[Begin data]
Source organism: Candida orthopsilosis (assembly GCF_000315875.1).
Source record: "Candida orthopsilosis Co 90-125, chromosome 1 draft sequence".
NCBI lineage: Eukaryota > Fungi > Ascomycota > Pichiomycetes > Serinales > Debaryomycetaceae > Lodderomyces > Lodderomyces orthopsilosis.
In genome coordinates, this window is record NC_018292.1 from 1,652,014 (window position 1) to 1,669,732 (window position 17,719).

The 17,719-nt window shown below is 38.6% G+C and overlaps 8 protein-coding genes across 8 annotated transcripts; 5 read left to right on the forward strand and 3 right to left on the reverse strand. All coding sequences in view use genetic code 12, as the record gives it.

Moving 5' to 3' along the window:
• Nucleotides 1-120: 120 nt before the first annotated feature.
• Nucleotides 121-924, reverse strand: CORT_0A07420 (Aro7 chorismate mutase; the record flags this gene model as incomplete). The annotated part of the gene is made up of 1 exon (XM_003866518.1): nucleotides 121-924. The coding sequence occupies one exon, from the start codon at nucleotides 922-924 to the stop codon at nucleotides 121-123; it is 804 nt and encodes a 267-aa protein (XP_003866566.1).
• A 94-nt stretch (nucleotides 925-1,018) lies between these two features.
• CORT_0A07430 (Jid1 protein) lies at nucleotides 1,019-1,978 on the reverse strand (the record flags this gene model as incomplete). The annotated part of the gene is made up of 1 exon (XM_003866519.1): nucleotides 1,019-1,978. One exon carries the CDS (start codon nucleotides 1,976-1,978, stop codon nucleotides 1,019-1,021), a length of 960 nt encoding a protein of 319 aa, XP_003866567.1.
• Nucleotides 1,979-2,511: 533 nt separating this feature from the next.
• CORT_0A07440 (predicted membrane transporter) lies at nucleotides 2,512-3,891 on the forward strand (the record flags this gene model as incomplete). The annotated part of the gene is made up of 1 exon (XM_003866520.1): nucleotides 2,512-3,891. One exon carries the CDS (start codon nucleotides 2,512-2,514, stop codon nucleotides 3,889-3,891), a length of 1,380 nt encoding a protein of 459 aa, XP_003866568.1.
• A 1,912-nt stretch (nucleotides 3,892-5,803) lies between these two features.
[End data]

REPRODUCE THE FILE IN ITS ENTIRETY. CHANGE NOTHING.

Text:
Source organism: Candida orthopsilosis (assembly GCF_000315875.1).
Source record: "Candida orthopsilosis Co 90-125, chromosome 1 draft sequence".
NCBI lineage: Eukaryota > Fungi > Ascomycota > Pichiomycetes > Serinales > Debaryomycetaceae > Lodderomyces > Lodderomyces orthopsilosis.
In genome coordinates, this window is record NC_018292.1 from 1,652,014 (window position 1) to 1,669,732 (window position 17,719).

The 17,719-nt window shown below is 38.6% G+C and overlaps 8 protein-coding genes across 8 annotated transcripts; 5 read left to right on the forward strand and 3 right to left on the reverse strand. All coding sequences in view use genetic code 12, as the record gives it.

Moving 5' to 3' along the window:
• Nucleotides 1-120: 120 nt before the first annotated feature.
• Nucleotides 121-924, reverse strand: CORT_0A07420 (Aro7 chorismate mutase; the record flags this gene model as incomplete). The annotated part of the gene is made up of 1 exon (XM_003866518.1): nucleotides 121-924. The coding sequence occupies one exon, from the start codon at nucleotides 922-924 to the stop codon at nucleotides 121-123; it is 804 nt and encodes a 267-aa protein (XP_003866566.1).
• A 94-nt stretch (nucleotides 925-1,018) lies between these two features.
• CORT_0A07430 (Jid1 protein) lies at nucleotides 1,019-1,978 on the reverse strand (the record flags this gene model as incomplete). The annotated part of the gene is made up of 1 exon (XM_003866519.1): nucleotides 1,019-1,978. One exon carries the CDS (start codon nucleotides 1,976-1,978, stop codon nucleotides 1,019-1,021), a length of 960 nt encoding a protein of 319 aa, XP_003866567.1.
• Nucleotides 1,979-2,511: 533 nt separating this feature from the next.
• CORT_0A07440 (predicted membrane transporter) lies at nucleotides 2,512-3,891 on the forward strand (the record flags this gene model as incomplete). The annotated part of the gene is made up of 1 exon (XM_003866520.1): nucleotides 2,512-3,891. One exon carries the CDS (start codon nucleotides 2,512-2,514, stop codon nucleotides 3,889-3,891), a length of 1,380 nt encoding a protein of 459 aa, XP_003866568.1.
• A 1,912-nt stretch (nucleotides 3,892-5,803) lies between these two features.